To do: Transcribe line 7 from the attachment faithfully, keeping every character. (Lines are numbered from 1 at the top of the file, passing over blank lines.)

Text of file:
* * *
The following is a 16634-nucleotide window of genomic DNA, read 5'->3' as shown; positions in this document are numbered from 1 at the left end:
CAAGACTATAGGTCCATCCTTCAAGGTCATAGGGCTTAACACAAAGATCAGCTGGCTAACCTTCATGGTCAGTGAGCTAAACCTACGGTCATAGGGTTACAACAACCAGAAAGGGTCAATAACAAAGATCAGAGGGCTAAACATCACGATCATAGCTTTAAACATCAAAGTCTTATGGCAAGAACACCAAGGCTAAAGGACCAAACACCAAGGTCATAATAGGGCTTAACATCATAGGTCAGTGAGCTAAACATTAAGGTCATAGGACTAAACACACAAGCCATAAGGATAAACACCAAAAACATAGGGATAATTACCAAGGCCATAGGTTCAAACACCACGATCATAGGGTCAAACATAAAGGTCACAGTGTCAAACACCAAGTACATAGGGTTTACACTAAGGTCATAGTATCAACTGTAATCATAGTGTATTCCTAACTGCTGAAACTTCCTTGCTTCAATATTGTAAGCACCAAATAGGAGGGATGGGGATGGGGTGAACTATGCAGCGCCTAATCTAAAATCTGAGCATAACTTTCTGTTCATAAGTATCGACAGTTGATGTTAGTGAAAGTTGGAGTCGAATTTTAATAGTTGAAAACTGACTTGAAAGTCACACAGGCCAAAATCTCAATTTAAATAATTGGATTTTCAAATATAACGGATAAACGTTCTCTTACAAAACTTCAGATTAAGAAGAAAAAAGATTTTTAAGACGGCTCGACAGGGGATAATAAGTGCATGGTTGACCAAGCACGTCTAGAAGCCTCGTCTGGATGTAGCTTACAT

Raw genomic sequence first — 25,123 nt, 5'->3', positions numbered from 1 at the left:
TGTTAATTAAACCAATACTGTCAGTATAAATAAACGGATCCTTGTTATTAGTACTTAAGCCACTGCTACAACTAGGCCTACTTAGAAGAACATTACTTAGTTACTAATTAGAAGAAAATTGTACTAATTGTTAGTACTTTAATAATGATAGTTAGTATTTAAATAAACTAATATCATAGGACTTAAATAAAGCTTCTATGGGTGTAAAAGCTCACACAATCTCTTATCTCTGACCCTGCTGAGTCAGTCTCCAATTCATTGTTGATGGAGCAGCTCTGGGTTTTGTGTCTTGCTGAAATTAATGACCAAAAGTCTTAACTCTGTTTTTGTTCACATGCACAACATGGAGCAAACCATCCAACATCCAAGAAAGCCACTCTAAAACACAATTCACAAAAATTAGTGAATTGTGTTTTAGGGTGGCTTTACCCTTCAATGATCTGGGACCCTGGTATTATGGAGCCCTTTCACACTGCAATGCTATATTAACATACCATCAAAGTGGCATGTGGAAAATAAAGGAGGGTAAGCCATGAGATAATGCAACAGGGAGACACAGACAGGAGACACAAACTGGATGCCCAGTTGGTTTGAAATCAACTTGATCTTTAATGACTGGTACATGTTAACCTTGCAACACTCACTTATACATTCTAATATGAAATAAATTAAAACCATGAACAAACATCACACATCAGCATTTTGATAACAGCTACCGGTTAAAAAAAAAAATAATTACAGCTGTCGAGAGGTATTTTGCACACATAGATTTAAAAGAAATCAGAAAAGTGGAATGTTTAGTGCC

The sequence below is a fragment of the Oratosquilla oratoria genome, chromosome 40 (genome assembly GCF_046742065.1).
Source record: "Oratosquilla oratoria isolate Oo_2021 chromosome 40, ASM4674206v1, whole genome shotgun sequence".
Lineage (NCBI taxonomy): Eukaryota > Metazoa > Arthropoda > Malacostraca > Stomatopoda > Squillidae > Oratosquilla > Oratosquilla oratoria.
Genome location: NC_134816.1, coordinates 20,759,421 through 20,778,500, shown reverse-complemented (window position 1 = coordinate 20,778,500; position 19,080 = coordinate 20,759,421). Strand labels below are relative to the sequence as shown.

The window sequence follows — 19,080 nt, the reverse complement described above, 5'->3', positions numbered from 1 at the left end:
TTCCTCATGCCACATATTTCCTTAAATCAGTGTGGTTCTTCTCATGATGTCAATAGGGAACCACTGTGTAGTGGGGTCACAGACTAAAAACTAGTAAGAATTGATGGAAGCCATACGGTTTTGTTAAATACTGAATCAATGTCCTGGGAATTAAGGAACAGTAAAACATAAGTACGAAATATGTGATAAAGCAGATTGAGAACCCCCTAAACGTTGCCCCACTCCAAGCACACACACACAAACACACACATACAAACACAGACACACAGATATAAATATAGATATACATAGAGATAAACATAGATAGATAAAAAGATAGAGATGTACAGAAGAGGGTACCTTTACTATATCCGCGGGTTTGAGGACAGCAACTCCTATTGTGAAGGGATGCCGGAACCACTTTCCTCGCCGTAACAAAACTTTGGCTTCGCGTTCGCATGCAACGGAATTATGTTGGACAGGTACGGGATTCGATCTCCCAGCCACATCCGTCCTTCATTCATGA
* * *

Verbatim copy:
Lineage (NCBI taxonomy): Eukaryota > Metazoa > Arthropoda > Malacostraca > Stomatopoda > Squillidae > Oratosquilla > Oratosquilla oratoria.